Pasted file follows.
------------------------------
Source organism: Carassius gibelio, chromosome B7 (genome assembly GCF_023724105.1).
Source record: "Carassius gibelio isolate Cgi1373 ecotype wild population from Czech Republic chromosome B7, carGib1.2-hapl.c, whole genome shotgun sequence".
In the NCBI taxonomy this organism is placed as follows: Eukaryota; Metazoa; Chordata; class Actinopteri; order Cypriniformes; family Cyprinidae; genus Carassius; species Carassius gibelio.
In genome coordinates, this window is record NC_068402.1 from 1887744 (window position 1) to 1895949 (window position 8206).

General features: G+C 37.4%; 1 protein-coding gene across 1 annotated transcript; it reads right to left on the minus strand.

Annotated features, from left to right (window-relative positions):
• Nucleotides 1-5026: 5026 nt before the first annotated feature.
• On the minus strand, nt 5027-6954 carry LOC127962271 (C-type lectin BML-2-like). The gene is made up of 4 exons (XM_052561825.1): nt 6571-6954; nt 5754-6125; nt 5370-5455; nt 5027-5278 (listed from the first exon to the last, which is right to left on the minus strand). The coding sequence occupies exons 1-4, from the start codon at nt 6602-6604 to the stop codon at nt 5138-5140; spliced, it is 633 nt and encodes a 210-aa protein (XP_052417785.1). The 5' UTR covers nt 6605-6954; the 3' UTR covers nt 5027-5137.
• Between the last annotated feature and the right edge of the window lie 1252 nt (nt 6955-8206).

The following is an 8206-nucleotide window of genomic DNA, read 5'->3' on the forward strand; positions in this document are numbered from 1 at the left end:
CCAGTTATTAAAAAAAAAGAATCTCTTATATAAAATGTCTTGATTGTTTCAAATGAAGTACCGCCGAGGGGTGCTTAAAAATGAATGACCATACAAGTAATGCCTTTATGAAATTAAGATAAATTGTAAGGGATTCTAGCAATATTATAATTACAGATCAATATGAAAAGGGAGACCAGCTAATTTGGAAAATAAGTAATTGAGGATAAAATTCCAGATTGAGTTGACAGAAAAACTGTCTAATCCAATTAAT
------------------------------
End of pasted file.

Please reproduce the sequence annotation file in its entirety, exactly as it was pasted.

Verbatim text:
Source organism: Carassius gibelio, chromosome B7 (genome assembly GCF_023724105.1).
Source record: "Carassius gibelio isolate Cgi1373 ecotype wild population from Czech Republic chromosome B7, carGib1.2-hapl.c, whole genome shotgun sequence".
In the NCBI taxonomy this organism is placed as follows: Eukaryota; Metazoa; Chordata; class Actinopteri; order Cypriniformes; family Cyprinidae; genus Carassius; species Carassius gibelio.
In genome coordinates, this window is record NC_068402.1 from 1887744 (window position 1) to 1895949 (window position 8206).

General features: G+C 37.4%; 1 protein-coding gene across 1 annotated transcript; it reads right to left on the minus strand.

Annotated features, from left to right (window-relative positions):
• Nucleotides 1-5026: 5026 nt before the first annotated feature.
• On the minus strand, nt 5027-6954 carry LOC127962271 (C-type lectin BML-2-like). The gene is made up of 4 exons (XM_052561825.1): nt 6571-6954; nt 5754-6125; nt 5370-5455; nt 5027-5278 (listed from the first exon to the last, which is right to left on the minus strand). The coding sequence occupies exons 1-4, from the start codon at nt 6602-6604 to the stop codon at nt 5138-5140; spliced, it is 633 nt and encodes a 210-aa protein (XP_052417785.1). The 5' UTR covers nt 6605-6954; the 3' UTR covers nt 5027-5137.
• Between the last annotated feature and the right edge of the window lie 1252 nt (nt 6955-8206).

The following is an 8206-nucleotide window of genomic DNA, read 5'->3' on the forward strand; positions in this document are numbered from 1 at the left end:
CCAGTTATTAAAAAAAAAGAATCTCTTATATAAAATGTCTTGATTGTTTCAAATGAAGTACCGCCGAGGGGTGCTTAAAAATGAATGACCATACAAGTAATGCCTTTATGAAATTAAGATAAATTGTAAGGGATTCTAGCAATATTATAATTACAGATCAATATGAAAAGGGAGACCAGCTAATTTGGAAAATAAGTAATTGAGGATAAAATTCCAGATTGAGTTGACAGAAAAACTGTCTAATCCAATTAAT